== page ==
‘The Dwarves were right angry at that, seein’ as how it had been their’s in t’first place, and the Dragon had been the one what had took the treasure from them! They yelled all angry at the Dragon, and that let him know where they was. He laughed, “he, he, he” in a deep dragon voice, and started coming towards them. The Dwarves puffed out their beards and waggled their swords and yelled at him to come and get it! One o’ them, a bit braver than t’others, ran up to Mad Baggins and cut him loose from his ropes. Then all of a sudden, Fire busted through the room, Poof! It burned the hair right off o’ Mad Bagginses toes, no doubt. The Dwarf what had untied Mad Baggins jumped up in the air two feet and scuttled back to t’other Dwarves, with Mad Baggins scuttling right behind him. The Dwarves started pushing at Mad Baggins, saying that he had to get the Dragon.
‘”What, me?” Mad Baggins said. “Me what don’t know naught about killing, ‘specially not killing Dragons!” But the Dwarves didn’t listen to him, and they told him, “Well, magic up a sword then, iffen you don’t have one!” They could’a lended Mad Baggins one o’ their swords, but they was far too selfish to a’done that.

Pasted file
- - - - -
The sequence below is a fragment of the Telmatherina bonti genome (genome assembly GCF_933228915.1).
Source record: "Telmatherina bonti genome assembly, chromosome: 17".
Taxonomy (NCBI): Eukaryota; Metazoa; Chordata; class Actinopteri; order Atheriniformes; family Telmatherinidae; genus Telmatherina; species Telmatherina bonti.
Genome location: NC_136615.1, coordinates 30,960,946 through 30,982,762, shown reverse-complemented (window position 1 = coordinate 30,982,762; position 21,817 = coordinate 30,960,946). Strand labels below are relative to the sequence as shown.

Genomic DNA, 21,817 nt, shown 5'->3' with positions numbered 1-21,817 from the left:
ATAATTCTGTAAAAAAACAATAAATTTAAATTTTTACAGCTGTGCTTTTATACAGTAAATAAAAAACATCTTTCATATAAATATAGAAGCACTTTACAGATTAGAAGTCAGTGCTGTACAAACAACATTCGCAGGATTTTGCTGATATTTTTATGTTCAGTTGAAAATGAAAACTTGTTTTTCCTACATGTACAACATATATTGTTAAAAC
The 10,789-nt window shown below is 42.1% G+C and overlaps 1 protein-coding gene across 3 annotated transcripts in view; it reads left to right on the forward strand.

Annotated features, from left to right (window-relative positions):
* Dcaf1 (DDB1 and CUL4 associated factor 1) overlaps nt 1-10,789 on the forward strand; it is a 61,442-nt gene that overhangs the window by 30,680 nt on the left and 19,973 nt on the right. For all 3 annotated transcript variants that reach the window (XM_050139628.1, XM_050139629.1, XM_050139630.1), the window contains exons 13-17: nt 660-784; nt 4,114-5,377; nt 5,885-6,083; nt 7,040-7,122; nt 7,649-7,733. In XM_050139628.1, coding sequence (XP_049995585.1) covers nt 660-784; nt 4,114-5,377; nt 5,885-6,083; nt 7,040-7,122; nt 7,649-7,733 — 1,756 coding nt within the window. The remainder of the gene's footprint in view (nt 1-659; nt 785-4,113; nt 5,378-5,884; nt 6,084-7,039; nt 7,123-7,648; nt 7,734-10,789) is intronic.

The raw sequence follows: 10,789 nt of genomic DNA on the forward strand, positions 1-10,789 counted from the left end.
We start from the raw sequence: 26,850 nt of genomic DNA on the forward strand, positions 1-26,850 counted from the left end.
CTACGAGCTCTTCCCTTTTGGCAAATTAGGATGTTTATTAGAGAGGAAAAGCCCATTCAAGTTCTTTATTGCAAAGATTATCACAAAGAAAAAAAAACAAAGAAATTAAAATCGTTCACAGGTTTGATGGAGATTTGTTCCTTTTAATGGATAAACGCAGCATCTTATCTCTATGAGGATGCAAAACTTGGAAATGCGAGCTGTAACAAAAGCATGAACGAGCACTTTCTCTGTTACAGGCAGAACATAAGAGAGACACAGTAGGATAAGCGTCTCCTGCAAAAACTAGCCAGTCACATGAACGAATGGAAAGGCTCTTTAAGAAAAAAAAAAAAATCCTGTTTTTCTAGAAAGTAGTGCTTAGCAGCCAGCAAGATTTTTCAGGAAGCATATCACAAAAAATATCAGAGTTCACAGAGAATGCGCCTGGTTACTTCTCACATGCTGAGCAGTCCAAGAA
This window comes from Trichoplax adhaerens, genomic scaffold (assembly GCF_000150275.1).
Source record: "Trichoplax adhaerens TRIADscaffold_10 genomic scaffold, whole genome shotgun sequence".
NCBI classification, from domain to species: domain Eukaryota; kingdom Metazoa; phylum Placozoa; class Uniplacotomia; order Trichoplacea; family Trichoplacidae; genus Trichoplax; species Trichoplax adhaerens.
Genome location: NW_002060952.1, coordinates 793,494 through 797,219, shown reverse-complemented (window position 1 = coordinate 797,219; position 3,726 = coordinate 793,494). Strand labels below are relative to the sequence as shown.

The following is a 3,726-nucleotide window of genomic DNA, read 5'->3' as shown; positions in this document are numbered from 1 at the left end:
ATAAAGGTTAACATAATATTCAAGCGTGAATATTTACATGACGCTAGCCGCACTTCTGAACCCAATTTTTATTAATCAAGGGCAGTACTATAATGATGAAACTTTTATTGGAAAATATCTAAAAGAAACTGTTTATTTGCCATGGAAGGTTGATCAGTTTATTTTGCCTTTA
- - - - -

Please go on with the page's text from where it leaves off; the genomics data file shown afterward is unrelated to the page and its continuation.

‘Anyhow, them Dwarves pushed Mad Baggins back inside just as the Dragon came in at t’other end! Mad Baggins, bein’ mad, suddenly turned around and winked, like this, at the Dwarves, and Bang Boom disappeared again! Then all of a sudden a sword appeared in the air, dancing around all of itself, and a song come out o’ the sword, or so it looked like.

I Mad Baggins am the best of hobbits,
To-rolly a lolly tols!
O Great Baggins, the king of all hobbits!
To-rolly a lolly tols!

‘It was singin’ Mad Bagginses song, and that’s how the Dwarves knowed who it was. The sword come close to the Dragon, and it was swirling around fast and shining, and it come closer and closer to the Dragon. Then the Dragon blew fire at t’sword, and it flew up in the air and down again, and started flying away from the Dragon. It looked horrible scared, iffen a sword can look scared. It ran right over to the Dwarves, and the Dwarves ran away from it, yelling, and the sword yelled too, and the Dragon started to follow arter the sword, and so they was all following each other, and it was a dreadly procession, I can tell you.